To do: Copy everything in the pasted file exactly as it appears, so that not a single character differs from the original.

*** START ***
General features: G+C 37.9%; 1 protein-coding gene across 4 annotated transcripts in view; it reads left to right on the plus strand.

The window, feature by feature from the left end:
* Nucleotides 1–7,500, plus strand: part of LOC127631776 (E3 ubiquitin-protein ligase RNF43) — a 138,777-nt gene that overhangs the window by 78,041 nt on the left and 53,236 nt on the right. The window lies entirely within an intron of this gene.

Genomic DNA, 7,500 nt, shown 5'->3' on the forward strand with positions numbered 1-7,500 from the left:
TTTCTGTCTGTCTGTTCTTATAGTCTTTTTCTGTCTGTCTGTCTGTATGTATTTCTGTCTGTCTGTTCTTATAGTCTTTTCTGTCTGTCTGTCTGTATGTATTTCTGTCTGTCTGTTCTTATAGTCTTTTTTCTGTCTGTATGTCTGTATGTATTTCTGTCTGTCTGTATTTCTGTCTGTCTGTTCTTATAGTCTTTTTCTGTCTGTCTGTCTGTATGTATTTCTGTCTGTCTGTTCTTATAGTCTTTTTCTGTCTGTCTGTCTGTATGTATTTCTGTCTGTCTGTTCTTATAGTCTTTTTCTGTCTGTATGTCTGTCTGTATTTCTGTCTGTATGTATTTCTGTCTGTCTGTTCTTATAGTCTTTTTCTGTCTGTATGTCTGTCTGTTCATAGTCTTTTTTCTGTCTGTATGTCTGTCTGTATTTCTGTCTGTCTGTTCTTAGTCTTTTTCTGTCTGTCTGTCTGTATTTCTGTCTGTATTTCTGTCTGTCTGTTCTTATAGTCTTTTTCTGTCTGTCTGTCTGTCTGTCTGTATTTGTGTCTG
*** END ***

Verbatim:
General features: G+C 37.9%; 1 protein-coding gene across 4 annotated transcripts in view; it reads left to right on the plus strand.

The window, feature by feature from the left end:
* Nucleotides 1–7,500, plus strand: part of LOC127631776 (E3 ubiquitin-protein ligase RNF43) — a 138,777-nt gene that overhangs the window by 78,041 nt on the left and 53,236 nt on the right. The window lies entirely within an intron of this gene.

Genomic DNA, 7,500 nt, shown 5'->3' on the forward strand with positions numbered 1-7,500 from the left:
TTTCTGTCTGTCTGTTCTTATAGTCTTTTTCTGTCTGTCTGTCTGTATGTATTTCTGTCTGTCTGTTCTTATAGTCTTTTCTGTCTGTCTGTCTGTATGTATTTCTGTCTGTCTGTTCTTATAGTCTTTTTTCTGTCTGTATGTCTGTATGTATTTCTGTCTGTCTGTATTTCTGTCTGTCTGTTCTTATAGTCTTTTTCTGTCTGTCTGTCTGTATGTATTTCTGTCTGTCTGTTCTTATAGTCTTTTTCTGTCTGTCTGTCTGTATGTATTTCTGTCTGTCTGTTCTTATAGTCTTTTTCTGTCTGTATGTCTGTCTGTATTTCTGTCTGTATGTATTTCTGTCTGTCTGTTCTTATAGTCTTTTTCTGTCTGTATGTCTGTCTGTTCATAGTCTTTTTTCTGTCTGTATGTCTGTCTGTATTTCTGTCTGTCTGTTCTTAGTCTTTTTCTGTCTGTCTGTCTGTATTTCTGTCTGTATTTCTGTCTGTCTGTTCTTATAGTCTTTTTCTGTCTGTCTGTCTGTCTGTCTGTATTTGTGTCTG